That night we saw the most amazing shooting star. The kind that lights up the sky with its huge tail. I made a wish for Jaime to find a loving home and hubby made a wish for me. Our holiday has been fun in Kalbarri. Lots of beaching and relaxing. The reason we went away was to keep our minds of things as this Monday we were due to find out the results of the donor exchange program. Distraction was the key to get us through this last anxious week. After realising me trying to save dogs was a way to avoid facing my biggest fear, I had to stop. It wasn’t helping my situation. My greatest fear is never getting a kidney and losing it again.

I have been reading some of Louise Hay of late and she gives you little exercises to face your fears. One of them is to look into your eyes in the mirror and say out loud what you want out of life, but you have to want it and mean it. I said ‘I’m going to get a kidney and its going to last forever’ over and over again until I believed it. Yesterday I got a call from the donor exchange program coordinator to say they had found a match for me. I’m going to get a kidney! Just like that, I created the life I so desperately want.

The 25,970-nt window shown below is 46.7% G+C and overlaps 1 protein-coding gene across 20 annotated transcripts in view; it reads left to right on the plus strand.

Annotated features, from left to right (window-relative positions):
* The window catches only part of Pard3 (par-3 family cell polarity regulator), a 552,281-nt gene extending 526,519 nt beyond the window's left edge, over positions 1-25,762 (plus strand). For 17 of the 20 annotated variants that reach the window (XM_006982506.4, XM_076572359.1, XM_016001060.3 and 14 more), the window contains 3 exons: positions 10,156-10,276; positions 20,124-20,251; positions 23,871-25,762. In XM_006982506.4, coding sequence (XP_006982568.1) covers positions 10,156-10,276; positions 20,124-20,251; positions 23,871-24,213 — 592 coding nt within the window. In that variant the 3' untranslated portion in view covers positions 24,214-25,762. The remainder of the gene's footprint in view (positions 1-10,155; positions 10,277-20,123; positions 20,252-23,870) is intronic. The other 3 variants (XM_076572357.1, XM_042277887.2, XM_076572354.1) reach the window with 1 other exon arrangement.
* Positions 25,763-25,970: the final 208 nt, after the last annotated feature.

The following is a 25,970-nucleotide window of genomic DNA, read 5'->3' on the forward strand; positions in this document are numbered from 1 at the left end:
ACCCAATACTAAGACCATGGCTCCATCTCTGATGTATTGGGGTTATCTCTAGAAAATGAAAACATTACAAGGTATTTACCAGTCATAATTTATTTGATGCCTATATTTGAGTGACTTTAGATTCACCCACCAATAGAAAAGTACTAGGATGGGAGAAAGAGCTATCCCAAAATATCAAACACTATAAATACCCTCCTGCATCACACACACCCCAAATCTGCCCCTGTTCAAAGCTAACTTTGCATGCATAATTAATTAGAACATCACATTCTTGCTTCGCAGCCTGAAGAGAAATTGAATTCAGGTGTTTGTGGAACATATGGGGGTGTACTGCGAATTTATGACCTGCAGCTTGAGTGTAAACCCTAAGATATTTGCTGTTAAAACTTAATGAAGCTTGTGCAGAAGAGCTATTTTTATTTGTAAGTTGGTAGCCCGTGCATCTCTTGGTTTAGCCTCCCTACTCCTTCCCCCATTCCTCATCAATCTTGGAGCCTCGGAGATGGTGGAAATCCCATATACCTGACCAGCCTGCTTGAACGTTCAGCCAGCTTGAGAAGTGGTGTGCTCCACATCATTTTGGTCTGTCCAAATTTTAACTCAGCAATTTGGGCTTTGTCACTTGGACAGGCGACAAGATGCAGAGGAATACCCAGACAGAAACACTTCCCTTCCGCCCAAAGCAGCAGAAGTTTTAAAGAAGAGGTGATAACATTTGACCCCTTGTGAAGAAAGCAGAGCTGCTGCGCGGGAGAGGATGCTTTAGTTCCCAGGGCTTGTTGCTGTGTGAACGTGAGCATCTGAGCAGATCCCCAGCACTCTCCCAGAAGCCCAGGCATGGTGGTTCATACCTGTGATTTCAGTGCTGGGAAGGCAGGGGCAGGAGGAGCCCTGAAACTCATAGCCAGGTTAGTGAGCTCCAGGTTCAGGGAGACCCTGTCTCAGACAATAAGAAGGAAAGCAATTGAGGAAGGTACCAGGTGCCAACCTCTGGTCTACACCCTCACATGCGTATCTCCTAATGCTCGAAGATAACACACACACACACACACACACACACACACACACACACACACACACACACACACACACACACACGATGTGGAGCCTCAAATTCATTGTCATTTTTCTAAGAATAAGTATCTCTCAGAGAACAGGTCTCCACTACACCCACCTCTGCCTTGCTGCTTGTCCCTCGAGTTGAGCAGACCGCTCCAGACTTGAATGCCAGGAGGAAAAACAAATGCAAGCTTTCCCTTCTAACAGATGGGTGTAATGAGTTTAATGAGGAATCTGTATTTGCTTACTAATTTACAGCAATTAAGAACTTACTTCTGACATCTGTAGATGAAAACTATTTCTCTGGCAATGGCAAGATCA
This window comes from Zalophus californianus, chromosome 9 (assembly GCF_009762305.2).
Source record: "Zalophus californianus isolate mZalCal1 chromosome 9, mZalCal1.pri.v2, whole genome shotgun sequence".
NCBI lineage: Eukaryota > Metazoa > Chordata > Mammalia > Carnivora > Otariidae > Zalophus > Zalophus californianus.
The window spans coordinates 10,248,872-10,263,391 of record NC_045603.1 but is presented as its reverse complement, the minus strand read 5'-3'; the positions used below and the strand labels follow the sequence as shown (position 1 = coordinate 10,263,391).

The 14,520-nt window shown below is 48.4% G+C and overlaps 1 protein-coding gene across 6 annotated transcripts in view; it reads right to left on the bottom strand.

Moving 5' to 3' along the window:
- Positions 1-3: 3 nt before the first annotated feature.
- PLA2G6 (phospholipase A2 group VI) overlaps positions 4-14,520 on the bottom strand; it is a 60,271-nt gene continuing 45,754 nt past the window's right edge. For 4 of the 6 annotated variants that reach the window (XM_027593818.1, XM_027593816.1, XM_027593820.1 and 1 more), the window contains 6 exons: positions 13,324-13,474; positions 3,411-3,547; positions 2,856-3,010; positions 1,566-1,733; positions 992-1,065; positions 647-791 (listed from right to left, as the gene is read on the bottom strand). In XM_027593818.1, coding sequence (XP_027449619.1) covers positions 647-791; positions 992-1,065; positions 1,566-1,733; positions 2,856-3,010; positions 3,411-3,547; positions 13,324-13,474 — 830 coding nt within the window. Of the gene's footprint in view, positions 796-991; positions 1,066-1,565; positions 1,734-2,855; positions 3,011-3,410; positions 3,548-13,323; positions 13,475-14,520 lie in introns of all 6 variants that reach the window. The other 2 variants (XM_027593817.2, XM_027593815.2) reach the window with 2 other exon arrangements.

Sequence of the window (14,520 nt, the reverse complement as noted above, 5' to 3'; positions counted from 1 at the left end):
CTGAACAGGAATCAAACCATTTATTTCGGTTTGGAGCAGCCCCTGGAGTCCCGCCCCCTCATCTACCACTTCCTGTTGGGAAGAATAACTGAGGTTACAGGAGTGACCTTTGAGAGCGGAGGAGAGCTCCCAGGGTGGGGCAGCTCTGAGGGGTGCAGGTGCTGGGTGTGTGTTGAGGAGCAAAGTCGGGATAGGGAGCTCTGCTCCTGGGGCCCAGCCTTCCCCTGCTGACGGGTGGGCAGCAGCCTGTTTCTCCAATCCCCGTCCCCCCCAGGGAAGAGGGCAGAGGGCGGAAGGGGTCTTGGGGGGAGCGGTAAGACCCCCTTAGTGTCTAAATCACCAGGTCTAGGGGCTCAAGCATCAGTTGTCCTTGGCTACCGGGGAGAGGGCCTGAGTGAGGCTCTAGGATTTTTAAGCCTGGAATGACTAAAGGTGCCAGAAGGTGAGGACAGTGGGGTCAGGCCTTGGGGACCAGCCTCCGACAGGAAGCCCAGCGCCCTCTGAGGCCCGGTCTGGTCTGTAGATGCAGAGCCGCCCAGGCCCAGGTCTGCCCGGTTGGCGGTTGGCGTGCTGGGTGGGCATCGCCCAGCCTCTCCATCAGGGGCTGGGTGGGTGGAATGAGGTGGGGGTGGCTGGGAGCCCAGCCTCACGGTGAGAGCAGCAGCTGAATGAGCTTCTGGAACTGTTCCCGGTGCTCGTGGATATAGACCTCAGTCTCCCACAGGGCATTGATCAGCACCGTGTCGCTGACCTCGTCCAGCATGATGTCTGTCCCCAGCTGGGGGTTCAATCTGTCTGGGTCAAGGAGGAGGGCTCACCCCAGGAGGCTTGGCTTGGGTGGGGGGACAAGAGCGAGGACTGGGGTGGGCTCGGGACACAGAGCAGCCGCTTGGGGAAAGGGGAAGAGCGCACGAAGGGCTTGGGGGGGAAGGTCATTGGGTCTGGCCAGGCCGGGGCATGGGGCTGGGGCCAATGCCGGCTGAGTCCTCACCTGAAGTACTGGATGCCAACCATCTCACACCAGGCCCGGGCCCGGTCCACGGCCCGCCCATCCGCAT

Call it what you like, but there is something to say about the power of the mind. Could it have been the shooting star? Maybe, but one thing is for sure, if you wish and believe the life you want, you will get it. Dream big, that’s what life is about. As far as the results for the exchange program, it couldn’t be better. There are three donors, three recipients and three states involved in this swap. So magical. My kidney is coming from QLD, my girlfriends is going to Victoria and then a swap will happen within those states. So just by my girlfriend being on this list, she has saved the lives of three people.